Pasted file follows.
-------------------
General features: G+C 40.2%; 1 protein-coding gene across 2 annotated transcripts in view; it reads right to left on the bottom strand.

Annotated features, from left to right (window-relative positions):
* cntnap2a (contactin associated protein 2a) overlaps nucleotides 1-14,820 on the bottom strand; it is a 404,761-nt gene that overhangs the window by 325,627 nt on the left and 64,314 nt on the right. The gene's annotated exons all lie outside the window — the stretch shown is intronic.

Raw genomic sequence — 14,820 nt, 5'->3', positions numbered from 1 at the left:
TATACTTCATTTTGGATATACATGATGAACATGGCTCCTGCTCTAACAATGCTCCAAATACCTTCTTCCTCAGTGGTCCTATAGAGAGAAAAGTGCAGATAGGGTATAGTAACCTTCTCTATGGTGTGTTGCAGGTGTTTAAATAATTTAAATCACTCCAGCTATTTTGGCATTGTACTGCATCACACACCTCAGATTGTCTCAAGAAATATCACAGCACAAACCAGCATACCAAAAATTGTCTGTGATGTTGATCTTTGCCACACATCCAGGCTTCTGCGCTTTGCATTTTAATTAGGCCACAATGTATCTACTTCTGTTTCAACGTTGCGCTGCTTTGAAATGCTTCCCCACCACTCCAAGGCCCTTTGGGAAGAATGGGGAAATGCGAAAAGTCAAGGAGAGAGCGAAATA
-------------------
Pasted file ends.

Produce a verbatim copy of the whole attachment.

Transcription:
General features: G+C 40.2%; 1 protein-coding gene across 2 annotated transcripts in view; it reads right to left on the bottom strand.

Annotated features, from left to right (window-relative positions):
* cntnap2a (contactin associated protein 2a) overlaps nucleotides 1-14,820 on the bottom strand; it is a 404,761-nt gene that overhangs the window by 325,627 nt on the left and 64,314 nt on the right. The gene's annotated exons all lie outside the window — the stretch shown is intronic.

Raw genomic sequence — 14,820 nt, 5'->3', positions numbered from 1 at the left:
TATACTTCATTTTGGATATACATGATGAACATGGCTCCTGCTCTAACAATGCTCCAAATACCTTCTTCCTCAGTGGTCCTATAGAGAGAAAAGTGCAGATAGGGTATAGTAACCTTCTCTATGGTGTGTTGCAGGTGTTTAAATAATTTAAATCACTCCAGCTATTTTGGCATTGTACTGCATCACACACCTCAGATTGTCTCAAGAAATATCACAGCACAAACCAGCATACCAAAAATTGTCTGTGATGTTGATCTTTGCCACACATCCAGGCTTCTGCGCTTTGCATTTTAATTAGGCCACAATGTATCTACTTCTGTTTCAACGTTGCGCTGCTTTGAAATGCTTCCCCACCACTCCAAGGCCCTTTGGGAAGAATGGGGAAATGCGAAAAGTCAAGGAGAGAGCGAAATA